I generally have the chance to attend a big, splashy, over-the-top Broadway musical — i.e., the ones where tickets start at $100 and climb swiftly upward — about once a lifetime, if that. I find ticket prices like that a little hostile. In fact, now that I think about it, the only show like that I’ve seen, if you rule out a few also-rans, is probably “Miss Saigon,” which I didn’t even like. I thought the helicopter stunt was showoffy, and, well. Give me a night of Eugene O’Neill and I’m happy. I think theater should be all about talking and minimally dressed stages, but your mileage may vary. No judgment. Life is a cabaret, old chum.
So it may be that I’m looking at the ongoing train wreck of “Spider-Man: Turn Off the Dark” with unsympathetic eyes. You tell me:
An actor performing in the Broadway musical “Spider-Man: Turn Off the Dark” was injured during a performance Monday night, according to the police and several witnesses.
Theatergoers who attended Monday’s performance of “Spider-Man,” a $65 million musical featuring complicated aerial stunts, said that they saw a performer playing the title hero fall about 8 to 10 feet into a pit during the closing minutes of the show, and that some equipment fell into the audience when this occurred. A video of the performance showed a line holding the performer apparently snap.
The story goes on to reveal some remarkable facts. I caught the tail end of a public-radio segment about the problems the show is having getting up to speed, but it sounded far more routine than this — the accident described above is only the latest and most serious in a string of mishaps that have included concussions and some sort of injury suffered by actors in “a sling-shot technique meant to propel them across the stage.” Oh.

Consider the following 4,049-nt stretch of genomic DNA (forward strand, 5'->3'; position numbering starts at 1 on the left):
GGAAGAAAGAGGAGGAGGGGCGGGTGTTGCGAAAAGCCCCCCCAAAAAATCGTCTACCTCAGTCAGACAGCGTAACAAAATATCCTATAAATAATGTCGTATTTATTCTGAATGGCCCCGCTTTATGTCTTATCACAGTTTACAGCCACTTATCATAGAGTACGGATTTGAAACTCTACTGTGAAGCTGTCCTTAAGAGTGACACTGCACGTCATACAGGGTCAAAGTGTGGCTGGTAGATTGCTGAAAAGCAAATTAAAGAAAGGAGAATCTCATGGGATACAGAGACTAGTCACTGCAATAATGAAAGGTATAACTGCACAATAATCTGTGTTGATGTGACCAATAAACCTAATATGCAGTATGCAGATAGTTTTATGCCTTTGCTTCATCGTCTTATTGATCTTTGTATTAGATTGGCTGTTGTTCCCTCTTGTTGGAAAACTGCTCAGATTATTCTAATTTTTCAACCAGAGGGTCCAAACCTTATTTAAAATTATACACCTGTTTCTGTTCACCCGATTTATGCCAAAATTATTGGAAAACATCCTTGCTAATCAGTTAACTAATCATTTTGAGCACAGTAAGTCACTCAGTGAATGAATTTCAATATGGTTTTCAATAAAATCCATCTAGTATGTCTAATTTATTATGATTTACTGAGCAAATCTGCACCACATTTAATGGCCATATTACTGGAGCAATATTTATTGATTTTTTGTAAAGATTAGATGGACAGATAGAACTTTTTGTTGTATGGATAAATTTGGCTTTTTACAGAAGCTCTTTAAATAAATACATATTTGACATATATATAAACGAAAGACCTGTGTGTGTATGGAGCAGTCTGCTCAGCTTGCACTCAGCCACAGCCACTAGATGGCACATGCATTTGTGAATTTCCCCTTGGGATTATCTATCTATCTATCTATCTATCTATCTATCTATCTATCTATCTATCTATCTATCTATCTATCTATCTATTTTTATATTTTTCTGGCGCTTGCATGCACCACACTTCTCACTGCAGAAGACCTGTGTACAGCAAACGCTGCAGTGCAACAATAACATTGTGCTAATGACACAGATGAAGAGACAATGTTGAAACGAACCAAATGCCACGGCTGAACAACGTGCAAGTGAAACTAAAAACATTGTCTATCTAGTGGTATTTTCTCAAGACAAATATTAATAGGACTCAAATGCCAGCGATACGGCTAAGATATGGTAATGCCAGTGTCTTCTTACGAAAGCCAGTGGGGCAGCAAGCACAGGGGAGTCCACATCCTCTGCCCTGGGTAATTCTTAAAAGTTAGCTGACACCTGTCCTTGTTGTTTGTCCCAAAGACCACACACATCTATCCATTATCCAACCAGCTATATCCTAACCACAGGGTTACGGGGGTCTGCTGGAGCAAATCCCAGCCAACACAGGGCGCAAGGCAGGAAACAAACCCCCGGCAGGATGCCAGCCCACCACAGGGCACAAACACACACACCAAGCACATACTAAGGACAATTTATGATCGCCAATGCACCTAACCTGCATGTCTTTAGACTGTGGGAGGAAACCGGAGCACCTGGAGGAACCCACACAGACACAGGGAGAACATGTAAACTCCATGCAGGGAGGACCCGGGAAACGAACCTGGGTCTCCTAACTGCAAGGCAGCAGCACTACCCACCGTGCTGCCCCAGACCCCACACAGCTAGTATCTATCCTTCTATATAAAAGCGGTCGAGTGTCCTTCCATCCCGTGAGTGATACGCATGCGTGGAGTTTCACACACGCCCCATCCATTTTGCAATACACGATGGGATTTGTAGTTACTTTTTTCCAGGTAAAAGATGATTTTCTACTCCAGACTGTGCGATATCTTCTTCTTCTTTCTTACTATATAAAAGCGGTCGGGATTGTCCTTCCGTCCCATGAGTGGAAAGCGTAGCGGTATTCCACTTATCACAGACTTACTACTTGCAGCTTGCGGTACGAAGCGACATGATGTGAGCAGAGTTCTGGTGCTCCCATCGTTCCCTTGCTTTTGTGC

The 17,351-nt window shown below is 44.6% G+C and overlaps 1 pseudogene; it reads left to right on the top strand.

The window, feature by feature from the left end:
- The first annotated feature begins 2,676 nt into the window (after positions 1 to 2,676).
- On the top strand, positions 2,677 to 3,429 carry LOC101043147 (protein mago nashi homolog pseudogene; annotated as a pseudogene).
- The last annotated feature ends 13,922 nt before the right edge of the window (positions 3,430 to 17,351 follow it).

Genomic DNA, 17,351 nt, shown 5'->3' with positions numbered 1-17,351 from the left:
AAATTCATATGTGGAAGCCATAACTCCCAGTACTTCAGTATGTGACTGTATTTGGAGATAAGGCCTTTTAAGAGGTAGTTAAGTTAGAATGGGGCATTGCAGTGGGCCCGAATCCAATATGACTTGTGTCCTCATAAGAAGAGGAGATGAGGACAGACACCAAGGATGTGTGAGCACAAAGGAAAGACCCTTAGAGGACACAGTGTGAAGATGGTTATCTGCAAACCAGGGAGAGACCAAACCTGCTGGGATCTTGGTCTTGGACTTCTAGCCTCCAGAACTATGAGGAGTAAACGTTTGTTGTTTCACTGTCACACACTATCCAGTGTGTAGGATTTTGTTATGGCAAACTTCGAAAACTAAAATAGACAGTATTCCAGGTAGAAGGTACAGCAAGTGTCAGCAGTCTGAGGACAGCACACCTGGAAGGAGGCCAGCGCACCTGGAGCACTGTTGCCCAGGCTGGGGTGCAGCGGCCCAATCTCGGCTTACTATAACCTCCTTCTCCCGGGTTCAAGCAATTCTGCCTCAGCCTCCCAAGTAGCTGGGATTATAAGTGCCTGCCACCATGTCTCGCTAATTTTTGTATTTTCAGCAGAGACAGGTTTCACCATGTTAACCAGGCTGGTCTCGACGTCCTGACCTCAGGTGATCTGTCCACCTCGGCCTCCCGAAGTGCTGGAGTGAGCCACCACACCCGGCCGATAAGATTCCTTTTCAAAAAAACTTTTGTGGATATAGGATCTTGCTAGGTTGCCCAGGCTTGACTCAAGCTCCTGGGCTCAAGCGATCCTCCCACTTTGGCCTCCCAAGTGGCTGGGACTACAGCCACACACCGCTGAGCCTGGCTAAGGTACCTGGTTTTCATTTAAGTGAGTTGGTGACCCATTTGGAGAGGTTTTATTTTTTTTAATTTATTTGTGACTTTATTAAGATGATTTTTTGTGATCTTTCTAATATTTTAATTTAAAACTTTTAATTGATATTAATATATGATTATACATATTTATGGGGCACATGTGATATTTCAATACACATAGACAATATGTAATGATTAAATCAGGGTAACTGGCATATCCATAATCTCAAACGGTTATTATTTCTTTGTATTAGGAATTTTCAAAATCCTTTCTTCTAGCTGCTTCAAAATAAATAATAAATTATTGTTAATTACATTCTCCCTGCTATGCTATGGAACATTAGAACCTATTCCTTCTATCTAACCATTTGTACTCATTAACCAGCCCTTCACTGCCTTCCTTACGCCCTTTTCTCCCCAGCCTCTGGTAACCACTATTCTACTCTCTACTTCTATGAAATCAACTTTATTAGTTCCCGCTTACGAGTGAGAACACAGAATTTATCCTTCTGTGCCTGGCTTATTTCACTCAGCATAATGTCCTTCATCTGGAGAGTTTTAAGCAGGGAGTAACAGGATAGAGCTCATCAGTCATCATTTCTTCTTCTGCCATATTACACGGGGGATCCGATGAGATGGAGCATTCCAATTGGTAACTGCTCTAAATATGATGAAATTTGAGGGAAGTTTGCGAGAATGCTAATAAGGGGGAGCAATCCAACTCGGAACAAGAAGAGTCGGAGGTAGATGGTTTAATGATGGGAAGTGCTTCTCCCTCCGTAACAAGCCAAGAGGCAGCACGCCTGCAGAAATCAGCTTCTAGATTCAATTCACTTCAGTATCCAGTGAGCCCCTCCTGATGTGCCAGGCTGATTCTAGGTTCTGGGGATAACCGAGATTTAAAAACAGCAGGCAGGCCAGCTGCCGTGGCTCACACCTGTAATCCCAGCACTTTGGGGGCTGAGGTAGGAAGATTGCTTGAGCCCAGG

The show’s budget is at $65 million. I wonder what they’re paying for insurance.
I know this production — it seems wrong to call it a “play,” somehow — is directed by Julie Taymor, the MacArthur-branded genius of the Disney musicals. Since her branding, her work has been a tetch uneven, at least if you accept the critical consensus that “Across the Universe” was a disorienting p.o.s. Roger Ebert gave it four stars, but just one paragraph of his review gave me a headache:
Julie Taymor, famous as the director of “The Lion King” on Broadway, is a generously inventive choreographer, such as in a basic-training scene where all the drill sergeants look like G.I. Joe; a sequence where inductees in Jockey shorts carry the Statue of Liberty through a Vietnam field, and cross-cutting between dancing to Beatles clone bands at an American high school prom and in a Liverpool dive bar. There are underwater sequences which approach ballet, a stage performance that turns into musical warfare, strawberries that bleed, rooftop concerts and a montage combining crashing waves with the Detroit riots.
A swift recovery to the fallen actor, whose injuries we don’t even know the extent of, yet. Best of luck to this production; the world needs all the art it can take. I’d say “break a leg,” but somehow I think that would be in bad taste.
Tuesday of Christmas week — time to check the list a third time and run around buying last-minute stuff I should have gotten weeks ago. Also, groceries. Apparently there are two other people living in this house, and they expect to be fed from time to time. So I’d best be doing that soon. Any bloggage? Sure.
Via 4dbirds, PolitiFact takes on a meme circulating through the right/left/crazy blogosphere: No, Virginia, the government does not want to regulate your backyard garden. These people will believe anything.
Stop laughing. This isn’t funny. It’s NOT funny when someone shoots himself in his sleep. In a car. On the Ohio Turnpike. Well, the guy is from Detroit; he had his reasons.
MMJeff wanted to draw attention to this story, so consider it drawn. A plan to make homelessness history? Good luck with that. How to address the voluntary homeless, the street kids and other spare-changers who make street navigation in places like San Francisco and Seattle so irritating? Not much mention made of those. The plan is ambitious, however, and I wish its executors well. Like the producers of “Spider-Man.” But we shall see.